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I have two different dependent variables (Y1 and Y2). Both of them are ordered variables, but for Y1, it has 7 categories, while for Y2, it has 6 categories.

Now, I am using probit model to analyze the two dependent variable, employing the same set of independent variables. I am just wondering if it is possible to compare the two models?

Thanks in advance.

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    $\begingroup$ What aspects would you like to compare? What are you hoping the comparison means? $\endgroup$ – whuber Aug 19 '16 at 17:42
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    $\begingroup$ What we usually call "model comparison" is about comparing models for the same dependent variable. Hence, @whuber's question. $\endgroup$ – Kodiologist Aug 19 '16 at 18:17
  • $\begingroup$ Thanks! As for the comparisons, I am just trying to compare the model quality. $\endgroup$ – Yuan Aug 19 '16 at 19:20
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If Y1 and Y2 are just two different categories tiering of the exact same ultimate dependent variable Y; then I suspect some comparison of the two models may make some sense. If on the other hand Y1 and Y2 are two entirely different dependent variables (not only differentiated by the number of categories), then your question does not make sense. And, the straight answer is that those two models are simply not comparable.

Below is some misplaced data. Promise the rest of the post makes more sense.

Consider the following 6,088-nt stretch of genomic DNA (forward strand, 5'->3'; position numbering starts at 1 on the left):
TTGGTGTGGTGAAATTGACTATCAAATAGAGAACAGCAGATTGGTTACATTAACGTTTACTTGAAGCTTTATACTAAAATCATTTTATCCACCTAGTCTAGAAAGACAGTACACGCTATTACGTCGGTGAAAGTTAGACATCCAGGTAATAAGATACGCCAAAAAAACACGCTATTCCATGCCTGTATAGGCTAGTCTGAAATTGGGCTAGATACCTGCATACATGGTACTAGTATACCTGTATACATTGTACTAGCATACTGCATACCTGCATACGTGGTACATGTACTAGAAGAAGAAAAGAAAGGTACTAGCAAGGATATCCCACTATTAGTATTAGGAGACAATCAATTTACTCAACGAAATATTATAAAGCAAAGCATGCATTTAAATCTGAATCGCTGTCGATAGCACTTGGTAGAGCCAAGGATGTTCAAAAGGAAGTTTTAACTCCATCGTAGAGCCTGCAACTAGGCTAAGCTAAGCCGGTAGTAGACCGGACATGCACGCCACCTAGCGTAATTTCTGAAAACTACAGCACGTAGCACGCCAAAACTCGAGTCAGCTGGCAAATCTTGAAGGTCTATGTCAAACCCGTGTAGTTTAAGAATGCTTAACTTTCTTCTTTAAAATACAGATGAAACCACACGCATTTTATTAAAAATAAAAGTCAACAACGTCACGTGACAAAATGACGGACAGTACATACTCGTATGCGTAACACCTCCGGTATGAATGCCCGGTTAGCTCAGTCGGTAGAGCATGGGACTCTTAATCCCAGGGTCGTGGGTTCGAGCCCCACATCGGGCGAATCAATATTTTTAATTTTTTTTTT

Assuming that Y1 and Y2 are essentially derived from the exact same variable, you could compare the quality and the fit of the models using standard Goodness-of-fit measures for Probit model, and observe which categorie segmentation gave you better result. Or for the purpose of model parsimony, did increasing your number of categories from 6 to 7 was materially worth it from both an explanatory and statistical significance standpoint. This can be an interesting process, and you could test additional segmentation cuts of this same model structure using for instance fewer categories (like 4 or 5) and more categories (8, 9, etc.). Selecting the proper number of categories is based on both art and science (statistical significance of the difference between the various categories, etc.).

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